I travel on business, a lot. Last year I flew enough miles to have gone around the world ten times. The year before was about the same and the year before that was even more intense. Karen has often joked that I should write a guide on airlines and airport lounges. Personally, I can think of nothing more depressing given how the glamor has been ripped out of air travel over the last few decades. However, after a bit of prodding, I did agree to at least do a short article on some of the best and worst based on my experience over the last several years.
The best First & Business Class is on Emirates Airlines. Singapore Airlines is close but the seats on the Airbus A380 in Emirates Business Class, and the cabins in First Class, are simply superior. Delta Airlines gets high marks for its new Business Class pods and so does American Airlines. In fact, I would rate American Airlines most improved over the last few years in terms of their long-haul Business Class product. First class on American is a different proposition as the seats on many of the planes are well overdue for replacement. Qantas Business Class is consistently good, but I am not a big fan of the seat configuration they use on the A380. You have little to no privacy which can make working on a 16-hour flight difficult at times. British Airways Business and First Class on their 747s and 777s is state of the art……circa end of last century. Fifteen years ago, British Airways was my preferred long-haul airline, today I try to avoid it. The planes are old and tired and BA’s cost cutting has reduced the entire experience to below average at best. Cathay Pacific is another airline that is consistently excellent. Avianca, Asiana & South African Airways should be avoided whenever possible. JAL is consistently very good while Air France is either excellent or horrible. Lufthansa is another one I try to avoid as I find the overall experience quite cold and sterile.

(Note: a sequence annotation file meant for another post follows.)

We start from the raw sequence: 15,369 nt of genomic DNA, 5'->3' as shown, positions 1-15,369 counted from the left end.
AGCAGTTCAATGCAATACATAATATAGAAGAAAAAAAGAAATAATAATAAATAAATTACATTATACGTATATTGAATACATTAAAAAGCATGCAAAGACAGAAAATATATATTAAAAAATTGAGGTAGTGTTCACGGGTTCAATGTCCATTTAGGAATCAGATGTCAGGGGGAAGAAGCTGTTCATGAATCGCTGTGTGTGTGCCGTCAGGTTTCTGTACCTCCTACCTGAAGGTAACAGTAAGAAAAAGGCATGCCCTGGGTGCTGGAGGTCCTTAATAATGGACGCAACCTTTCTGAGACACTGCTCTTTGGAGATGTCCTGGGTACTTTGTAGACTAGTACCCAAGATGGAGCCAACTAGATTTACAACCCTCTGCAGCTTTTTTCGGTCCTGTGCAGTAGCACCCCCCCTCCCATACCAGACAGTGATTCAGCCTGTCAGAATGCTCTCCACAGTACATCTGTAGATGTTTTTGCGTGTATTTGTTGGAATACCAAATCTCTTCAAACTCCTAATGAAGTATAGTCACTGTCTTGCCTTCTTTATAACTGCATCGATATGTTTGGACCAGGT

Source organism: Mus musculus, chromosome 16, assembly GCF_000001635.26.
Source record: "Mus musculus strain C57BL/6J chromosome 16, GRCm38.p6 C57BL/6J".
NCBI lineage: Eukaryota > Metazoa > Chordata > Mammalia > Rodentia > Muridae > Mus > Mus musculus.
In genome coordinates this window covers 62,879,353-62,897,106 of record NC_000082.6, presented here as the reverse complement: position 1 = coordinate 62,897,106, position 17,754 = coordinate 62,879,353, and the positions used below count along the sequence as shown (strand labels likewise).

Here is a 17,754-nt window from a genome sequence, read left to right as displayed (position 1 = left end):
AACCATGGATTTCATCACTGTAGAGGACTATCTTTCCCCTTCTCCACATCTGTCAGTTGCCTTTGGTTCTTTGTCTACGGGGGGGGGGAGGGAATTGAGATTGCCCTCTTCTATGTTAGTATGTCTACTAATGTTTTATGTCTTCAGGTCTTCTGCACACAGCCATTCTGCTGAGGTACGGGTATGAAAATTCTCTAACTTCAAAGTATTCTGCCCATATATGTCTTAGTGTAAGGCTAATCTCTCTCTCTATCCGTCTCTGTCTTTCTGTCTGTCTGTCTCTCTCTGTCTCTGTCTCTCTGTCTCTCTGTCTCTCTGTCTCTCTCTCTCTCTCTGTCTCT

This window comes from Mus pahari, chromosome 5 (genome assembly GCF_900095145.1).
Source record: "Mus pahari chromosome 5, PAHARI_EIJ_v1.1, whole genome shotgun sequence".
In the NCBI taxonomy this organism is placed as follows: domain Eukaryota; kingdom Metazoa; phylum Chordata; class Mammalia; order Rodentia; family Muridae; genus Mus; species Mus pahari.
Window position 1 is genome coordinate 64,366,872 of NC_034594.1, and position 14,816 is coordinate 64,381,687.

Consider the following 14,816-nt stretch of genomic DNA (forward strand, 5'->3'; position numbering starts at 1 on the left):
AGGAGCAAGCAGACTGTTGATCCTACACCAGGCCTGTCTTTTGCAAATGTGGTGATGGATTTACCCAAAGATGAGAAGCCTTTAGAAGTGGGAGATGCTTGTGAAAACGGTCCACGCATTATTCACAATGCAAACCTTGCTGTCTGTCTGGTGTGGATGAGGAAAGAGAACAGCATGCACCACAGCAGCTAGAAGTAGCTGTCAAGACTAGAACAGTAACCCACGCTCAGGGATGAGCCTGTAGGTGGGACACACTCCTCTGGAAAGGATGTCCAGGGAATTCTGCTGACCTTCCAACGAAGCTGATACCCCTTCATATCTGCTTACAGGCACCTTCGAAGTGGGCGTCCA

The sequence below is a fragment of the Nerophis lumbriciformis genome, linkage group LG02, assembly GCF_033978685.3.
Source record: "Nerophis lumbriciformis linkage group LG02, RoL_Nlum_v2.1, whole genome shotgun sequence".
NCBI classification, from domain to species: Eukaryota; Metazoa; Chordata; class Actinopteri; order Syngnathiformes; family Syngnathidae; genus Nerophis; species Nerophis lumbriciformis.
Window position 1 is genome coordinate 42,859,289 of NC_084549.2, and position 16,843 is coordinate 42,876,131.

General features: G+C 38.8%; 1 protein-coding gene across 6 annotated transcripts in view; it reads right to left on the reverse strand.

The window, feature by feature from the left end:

My favorite airport lounge by a considerable margin is the Cathay Pacific Wing Lounge in Hong Kong Airport. The food is outstanding, the service excellent, and the private cabanas put it in a whole different league. Hong Kong is one destination where I will arrange for an extended layover just so I can go to the lounge and relax between long haul flights. It never feels crowded and the staff is outstanding. The Singapore Airline lounges at Changi Airport would be #2 on my list with the Qantas 1st class Lounge in Sydney not far behind. After these three it drops off quite a bit. The Emirates & Qatar lounges in their respective home airports tend to be huge but don’t feel particularly special or memorable. The British Airways lounges at Heathrow are overcrowded and tired. While you don’t have a choice other than the British Airways lounges at Heathrow Terminal 5, at Terminal 3, I will opt for any of the other One World Alliance lounges over the British Airways offering.
In the US, the new American Airlines Flagship Lounge at O’Hare Airport is my favorite. The Flagship Lounge has consistently good food with a menu that changes regularly, good seating, and good coffee. The American Express Centurion Lounges, with the exception of the one in Las Vegas, are consistently good but tend to be over crowded. United’s lounges, like the airline, are best avoided. Delta’s SkyClubs are normally fairly nice and many have been recently renovated. Of the multitude of other lounges in the US, none are particularly inspiring.
While quite high level and a bit general, I hope you enjoyed this quick sprint across airlines and their lounges. If there is enough interest, I might come back with more depth of individual aspects in the future.
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